• Little RF, Pittaluga S, Grant N, Steinberg SM, Kavlick MF, Mitsuya H, Franchini G, Gutierrez M, Raffeld M, Jaffe ES, Shearer G, Yarchoan R, Wilson WH. Highly effective treatment of acquired immunodeficiency syndrome-related lymphoma with dose-adjusted EPOCH: impact of antiretroviral therapy suspension and tumor biology. Blood. 2003;101:4653–4659. [PubMed]
  • Lim WH, Russ GR, Coates PT. Review of Epstein-Barr virus and post-transplant lymphoproliferative disorder post-solid organ transplantation. Nephrology (Carlton) 2006;11:355–366. [PubMed]
  • Lin JC, Jan JS, Hsu CY, et al. Phase III study of concurrent chemoradiotherapy versus radiotherapy alone for advanced nasopharyngeal carcinoma: positive effect on overall and progression-free survival. J Clin Oncol. 2003;21:631–637. [PubMed]
  • Mentzer SJ, Fingeroth J, Reilly JJ, et al. Arginine butyrate-induced susceptibility to ganciclovir in an Epstein-Barr-virus-associated lymphoma. Blood Cells Mol Dis. 1998;24:114–123. [PubMed]
  • Miller CL, Burkhardt AL, Lee JH, et al. Integral membrane protein 2 of Epstein-Barr virus regulates reactivation from latency through dominant negative effects on protein-tyrosine kinases. Immunity. 1995;2:155–166. [PubMed]
  • Milpied N, Vasseur B, Parquet N, et al. Humanized anti-CD20 monoclonal antibody (Rituximab) in post transplant B-lymphoproliferative disorder: a retrospective analysis on 32 patients. Ann Oncol. 2000;11 Suppl 1:113–116. [PubMed]
  • Orjuela M, Gross TG, Cheung YK, et al. A pilot study of chemoimmunotherapy (cyclophosphamide, prednisone, and rituximab) in patients with post-transplant lymphoproliferative disorder following solid organ transplantation. Clin Cancer Res. 2003;9:3945S–3952S. [PubMed]
  • Paramore A, Frantz S. Bortezomib. Nat Rev Drug Discov. 2003;2:611–612. [PubMed]
  • Penn I. The problem of cancer in organ transplant recipients: an overview. Transplant Sci. 1994;4:23–32. [PubMed]
  • Perrine SP, Hermine O, Small T, et al. A phase 1/2 trial of arginine butyrate and ganciclovir in patients with Epstein-Barr virus-associated lymphoid malignancies. Blood. 2007;109:2571–2578. [PubMed]
  • Rickinson AB, Kieff E. Epstein-Barr virus. In: Knipe DM, Howley PM, editors. Fields Virology. 5th ed. Lippincott: Williams and Wilkins; 2007. pp. 2655–2700.
  • Rooney CM, Smith CA, Ng CY, et al. Infusion of cytotoxic T cells for the prevention and treatment of Epstein-Barr virus-induced lymphoma in allogeneic transplant recipients. Blood. 1998;92:1549–1555. [PubMed]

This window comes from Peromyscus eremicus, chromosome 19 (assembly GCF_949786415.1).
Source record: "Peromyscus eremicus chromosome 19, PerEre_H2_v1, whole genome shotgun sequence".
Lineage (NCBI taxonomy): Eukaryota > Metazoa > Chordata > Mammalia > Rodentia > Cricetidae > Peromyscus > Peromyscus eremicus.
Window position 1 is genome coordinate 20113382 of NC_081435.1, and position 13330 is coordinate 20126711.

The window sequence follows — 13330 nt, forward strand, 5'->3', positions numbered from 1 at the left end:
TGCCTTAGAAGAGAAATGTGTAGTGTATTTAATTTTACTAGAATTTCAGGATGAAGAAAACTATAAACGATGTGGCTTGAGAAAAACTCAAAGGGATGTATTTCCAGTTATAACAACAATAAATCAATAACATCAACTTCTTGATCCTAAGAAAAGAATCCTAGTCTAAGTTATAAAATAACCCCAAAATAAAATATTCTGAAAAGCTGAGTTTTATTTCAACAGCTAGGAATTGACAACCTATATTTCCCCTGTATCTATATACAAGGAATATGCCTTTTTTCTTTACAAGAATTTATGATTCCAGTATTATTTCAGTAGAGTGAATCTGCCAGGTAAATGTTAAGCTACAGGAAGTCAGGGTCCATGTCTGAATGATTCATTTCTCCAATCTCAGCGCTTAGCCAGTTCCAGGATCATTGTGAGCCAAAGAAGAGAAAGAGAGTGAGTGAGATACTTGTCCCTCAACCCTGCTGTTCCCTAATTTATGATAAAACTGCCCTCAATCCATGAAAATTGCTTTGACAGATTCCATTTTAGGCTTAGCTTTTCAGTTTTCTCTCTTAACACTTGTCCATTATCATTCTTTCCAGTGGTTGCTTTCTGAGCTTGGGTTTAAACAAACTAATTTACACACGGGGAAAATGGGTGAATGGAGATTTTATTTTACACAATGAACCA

• Savoldo B, Goss JA, Hammer MM, et al. Treatment of solid organ transplant recipients with autologous Epstein Barr virus-specific cytotoxic T lymphocytes (CTLs) Blood. 2006;108:2942–2949. [PubMed]
  • Savoldo B, Rooney CM, Quiros-Tejeira RE, et al. Cellular immunity to Epstein-Barr virus in liver transplant recipients treated with rituximab for post-transplant lymphoproliferative disease. Am J Transplant. 2005;5:566–572. [PubMed]
  • Slobod KS, Taylor GH, Sandlund JT, Furth P, Helton KJ, Sixbey JW. Epstein-Barr virus-targeted therapy for AIDS-related primary lymphoma of the central nervous system. Lancet. 2000 Oct 28;356(9240):1493–1494. [PubMed]
  • Thorley-Lawson DA. Epstein-Barr virus: exploiting the immune system. Nat Rev Immunol. 2001;1:75–82. [PubMed]
  • Uchida J, Yasui T, Takaoka-Shichijo Y, et al. Mimicry of CD40 signals by Epstein-Barr virus LMP1 in B lymphocyte responses. Science. 1999;286:300–303. [PubMed]
  • Wang D, Liebowitz D, Kieff E. An EBV membrane protein expressed in immortalized lymphocytes transforms established rodent cells. Cell. 1985;43:831–840. [PubMed]
  • Yates J, Warren N, Reisman D, et al. A cis-acting element from the Epstein-Barr viral genome that permits stable replication of recombinant plasmids in latently infected cells. Proc Natl Acad Sci U S A. 1984;81:3806–3810. [PubMed]
  • Young LS, Dawson CW, Eliopoulos AG. Epstein-Barr virus and apoptosis: viral mimicry of cellular pathways. Biochem Soc Trans. 1999;27:807–812. [PubMed]
  • Zou P, Kawada J, Pesnicak L, et al. Bortezomib induces apoptosis of Epstein-Barr virus (EBV)-transformed B cells and prolongs survival of mice inoculated with EBV-transformed B cells. J Virol. 2007;81:10029–10036. [PMC free article] [PubMed]